|Topic Review (Newest First)|
|08-12-2010 06:55 AM|
Originally Posted by montenido View Post
|08-12-2010 06:45 AM|
Find yourself a local compass adjuster and have them come out with you and professionally swing the compass. I do mine every two years or whenever I change anything near my helm. It runs about $125.00 here in Maine. You will steer cardinal positions then the inter-cardinal positions and they will adjust your compass as close as can be then make you a deviation card.
If you do not own a deviation card, set up specifically for your compass, there is no way you are getting accurate readings...
|08-11-2010 11:59 PM|
Thanks everybody for the great replies. My GPS is actually a multifunction display - Raymarine C80, not 60 (sorry, my mistake). The compass is made by Richie. All of the equipment is relatively modern and probably works as intended.
Good points made about the difference in a bearing on a compass and the COG on the GPS. I just thought that the bearing and heading should be close. I don't remember exactly, but I think they were 20+ degrees different.
The reason it came up is that I set a waypoint for my marina 25 miles away and made towards it using my chartplotter. Even though I tried to follow the most direct route shown, I ended up doing more of an arc than a straight line. This was with no wind or current, just motor sailing. Not a big deal, but I probably covered a few more miles than necessary.
Next week I am going to Catalina Island, a trip of about 60 NM. I thought I would plot a heading using my charts as well as using the chartplotter with waypoints. On a 60 mile trip I would rather not add any additional miles if I can help it.
Thanks again for the great input.
|08-11-2010 01:28 PM|
A real simple way to determine if your compass is close or not is to get another compass! I have a hand bearing compass on my boat, many people have a cheap hiking compass too. Spend $5 for a cheap one and if it is closer to your GPS than to your compass, the compass is wrong. If your new hand compass agrees with your mounted compass you have bigger problems.
Personally, I almost never use my mounted nav compass. Most of my navigation is line of site (sail towards that smoke stack) or by chart plotter heading.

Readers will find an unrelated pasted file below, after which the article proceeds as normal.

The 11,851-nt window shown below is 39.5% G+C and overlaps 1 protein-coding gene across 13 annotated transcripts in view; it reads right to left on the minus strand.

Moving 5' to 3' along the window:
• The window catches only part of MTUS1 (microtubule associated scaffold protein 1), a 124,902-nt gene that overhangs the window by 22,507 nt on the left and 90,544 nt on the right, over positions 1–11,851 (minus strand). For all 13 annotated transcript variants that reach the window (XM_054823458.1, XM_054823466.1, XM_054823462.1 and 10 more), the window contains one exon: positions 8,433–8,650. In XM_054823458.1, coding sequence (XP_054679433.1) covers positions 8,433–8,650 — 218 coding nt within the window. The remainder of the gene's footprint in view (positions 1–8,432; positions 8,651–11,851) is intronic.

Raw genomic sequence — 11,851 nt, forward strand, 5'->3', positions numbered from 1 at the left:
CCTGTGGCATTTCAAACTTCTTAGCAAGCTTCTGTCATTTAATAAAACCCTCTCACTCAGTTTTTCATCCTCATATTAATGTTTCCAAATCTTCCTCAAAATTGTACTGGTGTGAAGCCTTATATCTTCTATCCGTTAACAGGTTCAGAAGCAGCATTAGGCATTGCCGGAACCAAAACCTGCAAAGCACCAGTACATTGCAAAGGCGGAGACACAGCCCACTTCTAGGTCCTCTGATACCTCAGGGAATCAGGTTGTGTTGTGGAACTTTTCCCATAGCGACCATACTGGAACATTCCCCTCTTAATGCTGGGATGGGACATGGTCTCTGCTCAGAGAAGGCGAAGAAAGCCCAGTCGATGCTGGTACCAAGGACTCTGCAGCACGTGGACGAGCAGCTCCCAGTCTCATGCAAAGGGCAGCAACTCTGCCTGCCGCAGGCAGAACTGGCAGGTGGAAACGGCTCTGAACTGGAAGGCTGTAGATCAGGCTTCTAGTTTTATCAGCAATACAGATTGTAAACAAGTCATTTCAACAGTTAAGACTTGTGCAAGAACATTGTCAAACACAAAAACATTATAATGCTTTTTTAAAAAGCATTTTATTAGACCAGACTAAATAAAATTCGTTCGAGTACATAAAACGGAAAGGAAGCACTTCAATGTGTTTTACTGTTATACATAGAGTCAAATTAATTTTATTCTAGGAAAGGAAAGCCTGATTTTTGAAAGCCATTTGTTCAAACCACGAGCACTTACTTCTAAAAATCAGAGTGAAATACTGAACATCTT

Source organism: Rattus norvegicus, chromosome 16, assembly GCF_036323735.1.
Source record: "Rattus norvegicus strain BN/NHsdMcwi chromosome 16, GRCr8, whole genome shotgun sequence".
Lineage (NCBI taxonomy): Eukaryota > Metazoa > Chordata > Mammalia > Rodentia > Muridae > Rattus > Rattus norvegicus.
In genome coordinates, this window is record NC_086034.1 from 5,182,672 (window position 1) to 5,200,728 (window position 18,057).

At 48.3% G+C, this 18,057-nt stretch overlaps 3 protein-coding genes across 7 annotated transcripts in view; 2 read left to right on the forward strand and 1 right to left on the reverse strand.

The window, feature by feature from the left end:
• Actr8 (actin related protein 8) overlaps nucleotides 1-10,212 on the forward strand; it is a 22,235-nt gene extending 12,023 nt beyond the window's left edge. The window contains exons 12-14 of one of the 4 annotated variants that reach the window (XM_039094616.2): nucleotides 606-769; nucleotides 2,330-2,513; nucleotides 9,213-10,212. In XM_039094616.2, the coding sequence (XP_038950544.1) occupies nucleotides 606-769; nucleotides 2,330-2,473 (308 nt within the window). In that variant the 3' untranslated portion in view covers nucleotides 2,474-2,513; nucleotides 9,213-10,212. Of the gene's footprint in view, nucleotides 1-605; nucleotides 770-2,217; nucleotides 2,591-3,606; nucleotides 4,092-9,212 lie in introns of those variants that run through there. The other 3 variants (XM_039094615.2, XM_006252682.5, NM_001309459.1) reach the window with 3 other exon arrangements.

|08-11-2010 07:21 AM|
The OP didn't mention how much the difference was and if the difference was the same in all directions.
Most of us on small boats find that a few degrees off is the best we are ever going to get.
I'm pretty happy personally with about 5 degrees.
|08-11-2010 06:21 AM|
Don't confuse a multifunction display with a plain GPS Chartplotter. A multifunction display may be showing the heading based on a FLUXGATE compass, which should be at least as accurate as a magnetic compass once it has been calibrated properly. Without knowing what equipment the OP's boat has, it isn't possible to determine whether his MULTIFUNCTION DISPLAY is outputting a GPS-generated heading or a fluxgate based heading.
Again, using known terrestrial ranges is the only way to learn if the magnetic compass is off or not. Unless the compass was installed without regard to interference, chances are pretty likely that the magnetic compass is going to be more accurate, out of the box, than a GPS-generated heading, at least in regards to where the boat is POINTING.
Originally Posted by pedcab View Post
|08-11-2010 02:24 AM|
Originally Posted by jerryrlitton View Post
GPS does not show headings, it shows a course over ground and in any place but a widless pool your heading is always very different from your course...
Some more complete GPS units feature a fluxgate though...And those can show more accurate true and/or magnetic headings...
|08-10-2010 11:19 PM|
|CapTim||lol.. there's just no such thing as keeping it simple with you folks, is there? that's why I luff joo guys|
|08-10-2010 10:51 PM|
This may help...
True Course (TC): This is the course measured from your navigation plotter when you plot your trip on your chart.
Magnetic Heading (MH): The difference between true north and magnetic north is known as variation. Lines of variation are shown on a sectional chart as dashed magenta lines and called isogonic lines. By adding or subtracting variation from your true heading you will get your magnetic heading. Remember east is least (subtract) west is best (add)
|08-10-2010 10:46 PM|
There are three headings... True, Magnetic and Compass. The Compass heading is what is read on the compass card, but does not take deviation and variation into account. Adding the deviation to the compass heading will give you a magnetic heading. Adding the variation to the magnetic heading will give you the true heading.
There is no "actual" heading, since it depends on what you're looking at, unless by "actual" you mean "true".
Originally Posted by CapTim View Post
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